997 F.2d at 1299 (internal citations omitted). The same can be said here: The Arizona Supreme Court's failure to conduct a proportionality review in Ceja's case means that others similarly sentenced in Arizona were treated differently. A state may not "ignore the essentials of its own Gregg-required rules regarding the manner in which the core decision of who shall live and who shall die is made. . . . By definition, the life or death decision necessarily becomes arbitrary if the manner in which it is made is not authorized by the controlling law." Fetterly, 15 F.3d at 1483 (Trott, J., concurring in denial of request for en banc review). A state may choose merely to narrow its aggravating circumstances as a way of ensuring reliability in its sentencing. Walton v. Arizona, 497 U.S. 639 (1990). However, once a state uses particular procedures such as proportionality review to ensure reliability and equity among defendants, these procedures must be applied equally to all defendants. The Arizona Supreme Court considered proportionality review to be an integral part of a scheme to ensure that imposition of death sentences was not "excessive or disproportionate" at the time it affirmed Ceja's sentence. Richmond, 560 P.2d at 51. Thus, Ceja was constitutionally entitled to such a review. Cf. Collins v. Francis, 728 F.2d 1322 (11th Cir.) (although proportionality review is not constitutionally mandated, once a state establishes a right to such review defendants have a constitutional right to have it conducted fairly), cert. denied, 469 U.S. 963 (1984); Campbell v. Blodgett, 997 F.2d 512, 522 (9th Cir. 1992) (Washington law requiring the state supreme court to review each capital sentence imposed to determine whether the sentence of death was imposed through passion or prejudice created for capital defendants a protected liberty interest in having such a review, cert. denied, 114 S.Ct. 2125 (1994); United States v. Woodruff, 50 F.3d 673 (9th Cir. 1995) (Nevada law requiring court to review and make particularized findings that it is "just and proper" for defendant to be adjudged habitual offender creates constitutionally protected liberty interest).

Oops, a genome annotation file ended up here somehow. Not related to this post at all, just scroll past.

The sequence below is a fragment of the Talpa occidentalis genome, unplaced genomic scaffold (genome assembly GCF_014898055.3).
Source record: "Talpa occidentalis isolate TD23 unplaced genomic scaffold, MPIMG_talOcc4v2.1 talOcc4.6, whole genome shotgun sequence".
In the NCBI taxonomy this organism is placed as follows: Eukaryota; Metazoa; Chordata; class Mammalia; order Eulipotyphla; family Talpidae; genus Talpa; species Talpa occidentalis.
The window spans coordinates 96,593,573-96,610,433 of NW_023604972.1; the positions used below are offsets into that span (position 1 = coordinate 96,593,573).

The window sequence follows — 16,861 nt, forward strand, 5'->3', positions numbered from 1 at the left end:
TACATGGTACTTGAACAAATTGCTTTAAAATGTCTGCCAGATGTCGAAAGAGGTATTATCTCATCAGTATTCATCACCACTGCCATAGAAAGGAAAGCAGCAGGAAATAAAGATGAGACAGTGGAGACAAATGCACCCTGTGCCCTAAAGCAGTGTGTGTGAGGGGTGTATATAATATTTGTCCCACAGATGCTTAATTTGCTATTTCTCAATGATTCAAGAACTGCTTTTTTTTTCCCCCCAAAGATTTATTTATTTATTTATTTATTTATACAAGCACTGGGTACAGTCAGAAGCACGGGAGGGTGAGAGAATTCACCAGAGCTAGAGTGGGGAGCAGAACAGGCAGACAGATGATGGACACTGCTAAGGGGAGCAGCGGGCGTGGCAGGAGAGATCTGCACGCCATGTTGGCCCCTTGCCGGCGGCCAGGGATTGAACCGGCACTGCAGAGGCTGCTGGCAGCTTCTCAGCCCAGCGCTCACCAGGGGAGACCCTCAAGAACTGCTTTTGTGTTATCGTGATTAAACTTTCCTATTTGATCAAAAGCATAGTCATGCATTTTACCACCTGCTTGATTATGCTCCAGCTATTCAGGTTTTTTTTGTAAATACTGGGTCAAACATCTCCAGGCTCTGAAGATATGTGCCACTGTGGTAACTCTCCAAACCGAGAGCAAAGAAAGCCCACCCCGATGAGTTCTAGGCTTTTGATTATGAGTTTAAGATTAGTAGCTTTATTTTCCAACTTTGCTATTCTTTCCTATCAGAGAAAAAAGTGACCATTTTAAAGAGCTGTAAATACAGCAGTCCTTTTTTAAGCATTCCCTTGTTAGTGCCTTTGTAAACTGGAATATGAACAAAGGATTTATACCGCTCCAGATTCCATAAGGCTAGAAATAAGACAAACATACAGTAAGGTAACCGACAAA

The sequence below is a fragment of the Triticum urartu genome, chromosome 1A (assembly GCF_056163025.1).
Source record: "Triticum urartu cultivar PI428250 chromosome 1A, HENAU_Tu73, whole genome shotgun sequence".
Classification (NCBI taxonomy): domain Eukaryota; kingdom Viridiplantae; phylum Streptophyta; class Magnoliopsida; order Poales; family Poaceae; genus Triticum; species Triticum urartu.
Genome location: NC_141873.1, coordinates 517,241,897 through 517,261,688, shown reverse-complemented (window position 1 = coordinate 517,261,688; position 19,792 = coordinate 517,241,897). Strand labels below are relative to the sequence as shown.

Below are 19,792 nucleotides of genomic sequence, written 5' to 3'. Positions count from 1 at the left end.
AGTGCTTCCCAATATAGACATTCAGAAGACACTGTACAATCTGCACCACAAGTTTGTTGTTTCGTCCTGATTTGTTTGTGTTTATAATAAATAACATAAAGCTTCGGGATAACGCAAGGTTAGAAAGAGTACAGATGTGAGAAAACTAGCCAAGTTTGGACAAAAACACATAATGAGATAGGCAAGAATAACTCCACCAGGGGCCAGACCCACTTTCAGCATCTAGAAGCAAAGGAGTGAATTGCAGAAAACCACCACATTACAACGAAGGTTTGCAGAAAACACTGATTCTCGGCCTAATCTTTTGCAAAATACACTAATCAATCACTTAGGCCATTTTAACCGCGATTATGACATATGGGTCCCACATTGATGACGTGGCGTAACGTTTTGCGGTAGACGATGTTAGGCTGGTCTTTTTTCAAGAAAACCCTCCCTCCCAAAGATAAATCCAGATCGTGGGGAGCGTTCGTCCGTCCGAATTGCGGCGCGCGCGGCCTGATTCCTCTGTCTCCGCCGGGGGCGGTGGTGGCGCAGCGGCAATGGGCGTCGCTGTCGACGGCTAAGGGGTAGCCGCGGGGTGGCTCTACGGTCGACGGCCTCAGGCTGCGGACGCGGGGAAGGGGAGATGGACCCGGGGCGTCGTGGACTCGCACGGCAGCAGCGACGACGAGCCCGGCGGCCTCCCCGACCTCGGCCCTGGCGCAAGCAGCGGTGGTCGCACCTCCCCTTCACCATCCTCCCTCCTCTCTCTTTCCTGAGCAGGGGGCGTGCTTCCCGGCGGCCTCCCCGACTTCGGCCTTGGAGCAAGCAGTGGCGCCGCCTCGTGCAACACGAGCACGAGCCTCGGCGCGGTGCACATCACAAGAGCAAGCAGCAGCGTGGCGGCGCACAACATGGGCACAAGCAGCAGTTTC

Moran v. Godinez, 40 F.3d 1567 (9th Cir.), amended, 57 F.3d 690 (9th Cir. 1994), cert denied, 116 S.Ct. 479 (1995) is not to the contrary. There, the question was whether Nevada created a protected liberty interest by requiring the state to demonstrate that a defendant was competent when he changed his plea to guilty. We held only that, in that particular instance, the violation of Nevada law did not result in the deprivation of a substantive right. In other cases, such as Fetterly and Campbell, we have found sentencing procedures to create protected liberty interests.
I disagree with the majority's reasoning in two additional respects that do not affect the result. First, the fact that Ceja was convicted without admission of the photographs in his first trial in no way resolves the question whether admission of the photographs in the second trial violated his constitutional rights. The first conviction was reversed because of prejudicial error in permitting hearsay testimony; it thus cannot be relied on for the conclusion that Ceja would have been convicted anyway even without introduction of the photographs. Nevertheless, I would affirm the conviction because the introduction of the photographs did not make the trial "fundamentally unfair." Batchelor v. Cupp, 693 F.2d 859, 865 (9th Cir. 1982) (finding no error in trial court's admission of photographs of victim's body), cert. denied, 463 U.S. 1212 (1983).
Second, because of the principle that we may address an issue not raised in the opening brief or in the district court if it "arises while the appeal is pending because of a change in law," see Gates v. Deukmejian, 987 F.2d 1392, 1408 (9th Cir. 1992), I would address Ceja's fortieth claim, that additional mitigation established since sentencing requires resentencing. Even if we address this claim, however, it is without merit. The case Ceja cites for this proposition, State v. Richmond, simply acknowledges the possibility that a defendant would be entitled to present new evidence of mitigation if his case is remanded to the trial court for a new sentencing hearing. 886 P.2d at 1337. Nowhere does the opinion suggest that mitigation developed after sentencing by itself provides grounds for a new sentencing hearing.
As these errors had a substantial and injurious effect on the sentence, I would grant the petition for writ of habeas corpus to the extent of setting aside Ceja's death sentence.